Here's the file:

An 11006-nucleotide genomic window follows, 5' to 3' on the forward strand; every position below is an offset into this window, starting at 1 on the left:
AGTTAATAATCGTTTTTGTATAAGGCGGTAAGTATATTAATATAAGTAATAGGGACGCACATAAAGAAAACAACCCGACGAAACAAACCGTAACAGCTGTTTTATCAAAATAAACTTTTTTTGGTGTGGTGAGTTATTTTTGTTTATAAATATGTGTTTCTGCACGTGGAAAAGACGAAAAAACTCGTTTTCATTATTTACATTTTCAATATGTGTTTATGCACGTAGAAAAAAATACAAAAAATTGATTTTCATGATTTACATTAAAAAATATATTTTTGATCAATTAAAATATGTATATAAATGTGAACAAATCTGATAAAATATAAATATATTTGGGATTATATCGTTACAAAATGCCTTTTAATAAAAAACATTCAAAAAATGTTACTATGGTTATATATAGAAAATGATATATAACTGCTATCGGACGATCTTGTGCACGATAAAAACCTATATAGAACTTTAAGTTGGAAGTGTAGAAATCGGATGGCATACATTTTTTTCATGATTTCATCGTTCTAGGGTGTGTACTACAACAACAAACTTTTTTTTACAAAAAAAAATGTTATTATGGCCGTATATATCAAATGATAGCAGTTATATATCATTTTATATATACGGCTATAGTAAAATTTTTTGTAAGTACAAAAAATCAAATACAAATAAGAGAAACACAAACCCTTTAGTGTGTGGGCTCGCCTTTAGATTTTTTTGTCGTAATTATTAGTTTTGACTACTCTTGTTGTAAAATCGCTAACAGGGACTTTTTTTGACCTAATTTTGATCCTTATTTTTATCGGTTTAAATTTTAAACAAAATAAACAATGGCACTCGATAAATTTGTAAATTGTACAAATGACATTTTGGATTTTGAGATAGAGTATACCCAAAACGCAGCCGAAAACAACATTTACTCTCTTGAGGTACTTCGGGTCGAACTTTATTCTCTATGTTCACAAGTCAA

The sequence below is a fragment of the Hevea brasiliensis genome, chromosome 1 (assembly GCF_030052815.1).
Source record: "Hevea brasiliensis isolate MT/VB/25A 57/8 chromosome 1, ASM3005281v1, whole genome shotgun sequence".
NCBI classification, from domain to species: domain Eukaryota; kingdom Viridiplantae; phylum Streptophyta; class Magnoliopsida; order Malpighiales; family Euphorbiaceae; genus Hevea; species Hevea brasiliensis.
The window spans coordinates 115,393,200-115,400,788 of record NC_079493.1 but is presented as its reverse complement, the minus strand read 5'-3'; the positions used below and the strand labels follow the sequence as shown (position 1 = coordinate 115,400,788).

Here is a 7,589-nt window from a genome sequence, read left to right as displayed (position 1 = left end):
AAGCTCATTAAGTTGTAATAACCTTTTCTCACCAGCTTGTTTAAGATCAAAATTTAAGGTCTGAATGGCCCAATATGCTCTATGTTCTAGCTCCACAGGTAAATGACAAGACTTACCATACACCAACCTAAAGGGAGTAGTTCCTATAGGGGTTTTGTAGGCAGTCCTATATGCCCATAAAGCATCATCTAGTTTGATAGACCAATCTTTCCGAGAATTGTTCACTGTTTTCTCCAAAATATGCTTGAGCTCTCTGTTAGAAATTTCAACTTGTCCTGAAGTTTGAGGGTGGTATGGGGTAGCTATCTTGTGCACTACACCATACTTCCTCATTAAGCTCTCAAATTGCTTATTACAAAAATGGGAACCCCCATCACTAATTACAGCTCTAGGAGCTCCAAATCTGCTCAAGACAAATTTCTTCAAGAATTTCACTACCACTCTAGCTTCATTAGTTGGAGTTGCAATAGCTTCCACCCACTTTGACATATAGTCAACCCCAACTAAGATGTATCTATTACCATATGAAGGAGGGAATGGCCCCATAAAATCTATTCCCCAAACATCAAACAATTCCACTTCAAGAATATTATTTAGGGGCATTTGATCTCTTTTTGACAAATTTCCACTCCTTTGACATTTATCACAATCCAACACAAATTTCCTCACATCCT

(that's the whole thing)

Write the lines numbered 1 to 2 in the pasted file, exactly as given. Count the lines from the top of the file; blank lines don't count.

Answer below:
An 11006-nucleotide genomic window follows, 5' to 3' on the forward strand; every position below is an offset into this window, starting at 1 on the left:
AGTTAATAATCGTTTTTGTATAAGGCGGTAAGTATATTAATATAAGTAATAGGGACGCACATAAAGAAAACAACCCGACGAAACAAACCGTAACAGCTGTTTTATCAAAATAAACTTTTTTTGGTGTGGTGAGTTATTTTTGTTTATAAATATGTGTTTCTGCACGTGGAAAAGACGAAAAAACTCGTTTTCATTATTTACATTTTCAATATGTGTTTATGCACGTAGAAAAAAATACAAAAAATTGATTTTCATGATTTACATTAAAAAATATATTTTTGATCAATTAAAATATGTATATAAATGTGAACAAATCTGATAAAATATAAATATATTTGGGATTATATCGTTACAAAATGCCTTTTAATAAAAAACATTCAAAAAATGTTACTATGGTTATATATAGAAAATGATATATAACTGCTATCGGACGATCTTGTGCACGATAAAAACCTATATAGAACTTTAAGTTGGAAGTGTAGAAATCGGATGGCATACATTTTTTTCATGATTTCATCGTTCTAGGGTGTGTACTACAACAACAAACTTTTTTTTACAAAAAAAAATGTTATTATGGCCGTATATATCAAATGATAGCAGTTATATATCATTTTATATATACGGCTATAGTAAAATTTTTTGTAAGTACAAAAAATCAAATACAAATAAGAGAAACACAAACCCTTTAGTGTGTGGGCTCGCCTTTAGATTTTTTTGTCGTAATTATTAGTTTTGACTACTCTTGTTGTAAAATCGCTAACAGGGACTTTTTTTGACCTAATTTTGATCCTTATTTTTATCGGTTTAAATTTTAAACAAAATAAACAATGGCACTCGATAAATTTGTAAATTGTACAAATGACATTTTGGATTTTGAGATAGAGTATACCCAAAACGCAGCCGAAAACAACATTTACTCTCTTGAGGTACTTCGGGTCGAACTTTATTCTCTATGTTCACAAGTCAA